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The Temperature of Science



The following is the summary from Dr. Hansen's comprehensive article at this link:  http://www.columbia.edu/~jeh1/mailings/2009/20091216_TemperatureOfScience.pdf


The nature of messages that I receive from the public, and the fact that NASA Headquarters received more than 2500 inquiries in the past week about our possible “manipulation” of global temperature data, suggest that the concerns are more political than scientific. Perhaps the messages are intended as intimidation, expected to have a chilling effect on researchers in climate change.

The recent “success” of climate contrarians in using the pirated East Anglia e-mails to cast doubt on the reality of global warming* seems to have energized other deniers. I am now inundated with broad FOIA (Freedom of Information Act) requests for my correspondence, with substantial impact on my time and on others in my office. I believe these to be fishing expeditions, aimed at finding some statement(s), likely to be taken out of context, which they would attempt to use to discredit climate science.

There are lessons from our experience about care that must be taken with data before it is made publicly available. But there is too much interesting science to be done to allow intimidation tactics to reduce our scientific drive and output. We can take a lesson from my 5-year-old grandson who boldly says “I don’t quit, because I have never-give-up fighting spirit!” http://www.columbia.edu/~jeh1/mailings/2009/20091130_FightingSpirit.pdf

There are other researchers who work more extensively on global temperature analyses than we do – our main work concerns global satellite observations and global modeling – but there are differences in perspectives, which, I suggest, make it useful to have more than one analysis. Besides, it is useful to combine experience working with observed temperature together with our work on satellite data and climate models. This combination of interests is likely to help provide some insights into what is happening with global climate and information on the data that are needed to understand what is happening. So we will be keeping at it.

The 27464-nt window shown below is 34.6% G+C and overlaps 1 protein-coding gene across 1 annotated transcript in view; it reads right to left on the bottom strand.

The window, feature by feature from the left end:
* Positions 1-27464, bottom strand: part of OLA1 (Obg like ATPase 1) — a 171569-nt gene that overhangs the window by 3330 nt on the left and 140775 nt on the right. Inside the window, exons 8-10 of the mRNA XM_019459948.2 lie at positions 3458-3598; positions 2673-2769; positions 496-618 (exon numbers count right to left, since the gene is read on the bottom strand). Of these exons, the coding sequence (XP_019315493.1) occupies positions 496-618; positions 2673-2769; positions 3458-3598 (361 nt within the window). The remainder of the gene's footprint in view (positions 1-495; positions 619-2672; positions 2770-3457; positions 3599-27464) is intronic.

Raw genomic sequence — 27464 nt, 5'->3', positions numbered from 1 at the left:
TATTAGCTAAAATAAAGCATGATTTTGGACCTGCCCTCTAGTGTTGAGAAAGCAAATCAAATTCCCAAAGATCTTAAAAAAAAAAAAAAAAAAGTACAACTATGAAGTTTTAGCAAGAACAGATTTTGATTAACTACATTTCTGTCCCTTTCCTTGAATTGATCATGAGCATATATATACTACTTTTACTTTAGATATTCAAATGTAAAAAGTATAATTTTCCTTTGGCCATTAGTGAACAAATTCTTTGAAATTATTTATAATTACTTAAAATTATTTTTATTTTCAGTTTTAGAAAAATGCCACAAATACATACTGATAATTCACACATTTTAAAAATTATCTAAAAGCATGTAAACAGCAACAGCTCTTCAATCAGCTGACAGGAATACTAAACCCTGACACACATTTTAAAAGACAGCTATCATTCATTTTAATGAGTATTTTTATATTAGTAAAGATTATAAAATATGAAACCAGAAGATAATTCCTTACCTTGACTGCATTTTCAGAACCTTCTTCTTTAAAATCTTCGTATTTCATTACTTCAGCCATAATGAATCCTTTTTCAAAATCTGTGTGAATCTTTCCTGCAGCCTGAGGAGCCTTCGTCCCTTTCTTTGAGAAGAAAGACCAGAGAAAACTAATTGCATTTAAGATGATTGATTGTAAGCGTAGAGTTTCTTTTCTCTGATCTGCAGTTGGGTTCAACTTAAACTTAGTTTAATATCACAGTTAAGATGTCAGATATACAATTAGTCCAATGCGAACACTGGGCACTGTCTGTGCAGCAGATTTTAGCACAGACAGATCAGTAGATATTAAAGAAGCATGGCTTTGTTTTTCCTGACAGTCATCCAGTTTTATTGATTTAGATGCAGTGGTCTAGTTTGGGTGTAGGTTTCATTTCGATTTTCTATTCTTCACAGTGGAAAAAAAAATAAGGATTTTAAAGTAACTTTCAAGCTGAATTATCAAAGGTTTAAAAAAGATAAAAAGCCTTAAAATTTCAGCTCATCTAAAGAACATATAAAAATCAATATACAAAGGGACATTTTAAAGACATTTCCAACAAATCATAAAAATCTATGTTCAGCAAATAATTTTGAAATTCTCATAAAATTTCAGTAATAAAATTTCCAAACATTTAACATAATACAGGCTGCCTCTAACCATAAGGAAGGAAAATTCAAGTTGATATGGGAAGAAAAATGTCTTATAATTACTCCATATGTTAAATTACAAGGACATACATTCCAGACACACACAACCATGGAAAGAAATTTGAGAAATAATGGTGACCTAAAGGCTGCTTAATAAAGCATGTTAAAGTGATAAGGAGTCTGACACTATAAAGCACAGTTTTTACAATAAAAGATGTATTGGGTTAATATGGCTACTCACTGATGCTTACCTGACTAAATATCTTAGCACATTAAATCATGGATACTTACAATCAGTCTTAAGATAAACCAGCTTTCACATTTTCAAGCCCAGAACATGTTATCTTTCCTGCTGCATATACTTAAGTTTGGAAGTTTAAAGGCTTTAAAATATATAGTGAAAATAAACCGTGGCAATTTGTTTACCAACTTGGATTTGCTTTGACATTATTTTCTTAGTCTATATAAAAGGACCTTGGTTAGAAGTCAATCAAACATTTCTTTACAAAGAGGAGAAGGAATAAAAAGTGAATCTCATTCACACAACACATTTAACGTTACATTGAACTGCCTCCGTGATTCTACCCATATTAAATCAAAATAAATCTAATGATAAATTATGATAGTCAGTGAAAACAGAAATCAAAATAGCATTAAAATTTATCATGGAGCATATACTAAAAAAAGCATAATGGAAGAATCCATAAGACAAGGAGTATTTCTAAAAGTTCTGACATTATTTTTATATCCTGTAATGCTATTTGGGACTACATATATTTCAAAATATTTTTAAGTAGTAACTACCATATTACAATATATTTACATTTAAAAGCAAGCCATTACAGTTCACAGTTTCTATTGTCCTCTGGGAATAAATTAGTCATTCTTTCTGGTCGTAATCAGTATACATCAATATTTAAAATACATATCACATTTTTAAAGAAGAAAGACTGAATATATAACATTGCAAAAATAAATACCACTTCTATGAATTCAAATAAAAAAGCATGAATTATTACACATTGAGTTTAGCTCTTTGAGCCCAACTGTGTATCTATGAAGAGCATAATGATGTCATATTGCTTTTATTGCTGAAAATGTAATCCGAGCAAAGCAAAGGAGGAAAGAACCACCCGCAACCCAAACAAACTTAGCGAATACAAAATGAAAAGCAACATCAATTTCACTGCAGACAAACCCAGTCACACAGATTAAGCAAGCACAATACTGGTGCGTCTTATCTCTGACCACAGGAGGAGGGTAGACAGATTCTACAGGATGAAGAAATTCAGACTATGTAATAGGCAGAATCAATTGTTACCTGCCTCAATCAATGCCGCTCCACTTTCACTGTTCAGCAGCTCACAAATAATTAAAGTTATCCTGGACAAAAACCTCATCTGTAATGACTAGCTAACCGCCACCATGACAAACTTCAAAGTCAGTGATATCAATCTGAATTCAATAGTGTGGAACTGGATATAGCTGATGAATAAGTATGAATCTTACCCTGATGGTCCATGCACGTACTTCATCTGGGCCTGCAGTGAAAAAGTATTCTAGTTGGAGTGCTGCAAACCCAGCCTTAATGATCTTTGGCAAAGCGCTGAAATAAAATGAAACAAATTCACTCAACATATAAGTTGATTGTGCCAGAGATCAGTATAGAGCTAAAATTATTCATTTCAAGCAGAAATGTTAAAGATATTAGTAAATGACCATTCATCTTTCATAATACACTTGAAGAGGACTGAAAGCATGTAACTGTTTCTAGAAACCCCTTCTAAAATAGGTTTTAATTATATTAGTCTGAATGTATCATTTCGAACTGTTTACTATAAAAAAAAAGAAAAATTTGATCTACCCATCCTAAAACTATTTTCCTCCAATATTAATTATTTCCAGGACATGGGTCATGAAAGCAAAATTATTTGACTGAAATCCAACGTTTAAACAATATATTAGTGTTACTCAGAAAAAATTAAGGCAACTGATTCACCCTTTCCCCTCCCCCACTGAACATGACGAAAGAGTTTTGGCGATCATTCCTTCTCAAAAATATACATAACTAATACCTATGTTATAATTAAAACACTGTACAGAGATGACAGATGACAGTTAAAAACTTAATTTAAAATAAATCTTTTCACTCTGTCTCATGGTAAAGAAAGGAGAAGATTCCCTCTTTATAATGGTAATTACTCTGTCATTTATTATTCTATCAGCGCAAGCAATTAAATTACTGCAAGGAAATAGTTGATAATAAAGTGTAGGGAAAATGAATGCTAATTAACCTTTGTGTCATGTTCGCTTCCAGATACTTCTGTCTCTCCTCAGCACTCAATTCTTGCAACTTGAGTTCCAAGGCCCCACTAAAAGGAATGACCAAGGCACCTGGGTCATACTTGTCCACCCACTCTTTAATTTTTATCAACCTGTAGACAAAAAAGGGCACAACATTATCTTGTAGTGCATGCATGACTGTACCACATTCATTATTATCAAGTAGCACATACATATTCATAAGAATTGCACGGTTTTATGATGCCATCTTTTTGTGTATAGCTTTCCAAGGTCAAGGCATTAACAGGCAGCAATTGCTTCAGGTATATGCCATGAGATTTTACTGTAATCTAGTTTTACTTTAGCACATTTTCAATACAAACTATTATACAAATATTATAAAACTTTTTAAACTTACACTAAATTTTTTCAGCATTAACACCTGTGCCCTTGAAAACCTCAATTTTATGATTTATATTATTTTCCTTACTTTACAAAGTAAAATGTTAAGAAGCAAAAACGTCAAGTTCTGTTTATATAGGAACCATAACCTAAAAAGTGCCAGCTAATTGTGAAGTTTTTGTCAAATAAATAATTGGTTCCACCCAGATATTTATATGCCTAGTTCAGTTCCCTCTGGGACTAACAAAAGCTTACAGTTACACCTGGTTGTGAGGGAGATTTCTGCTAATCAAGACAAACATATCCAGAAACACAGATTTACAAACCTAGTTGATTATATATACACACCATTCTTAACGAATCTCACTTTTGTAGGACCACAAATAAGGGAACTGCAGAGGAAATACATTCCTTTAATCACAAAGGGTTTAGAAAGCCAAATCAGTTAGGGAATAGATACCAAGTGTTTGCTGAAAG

*By “success” I refer to their successful character assassination and swift-boating. My interpretation of the e-mails is that some scientists probably became exasperated and frustrated by contrarians – which may have contributed to some questionable judgment. The way science works, we must make readily available the input data that we use, so that others can verify our analyses. Also, in my opinion, it is a mistake to be too concerned about contrarian publications – some bad papers will slip through the peer-review process, but overall assessments by the National Academies, the IPCC, and scientific organizations sort the wheat from the chaff.

The important point is that nothing was found in the East Anglia e-mails altering the reality and magnitude of global warming in the instrumental record. The input data for global temperature analyses are widely available, on our web site and elsewhere. If those input data could be made to yield a significantly different global temperature change, contrarians would certainly have done that – but they have not.

Full article with charts and analyses at this link:  

http://www.columbia.edu/~jeh1/mailings/2009/20091216_TemperatureOfScience.pdf

Please read and share.


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Doctor James Hansen, an adjunct professor of Earth and Environmental Sciences at Columbia University, heads the NASA Goddard Institute for Space Sciences. His website can be found at: http://www.columbia.edu/~jeh1/

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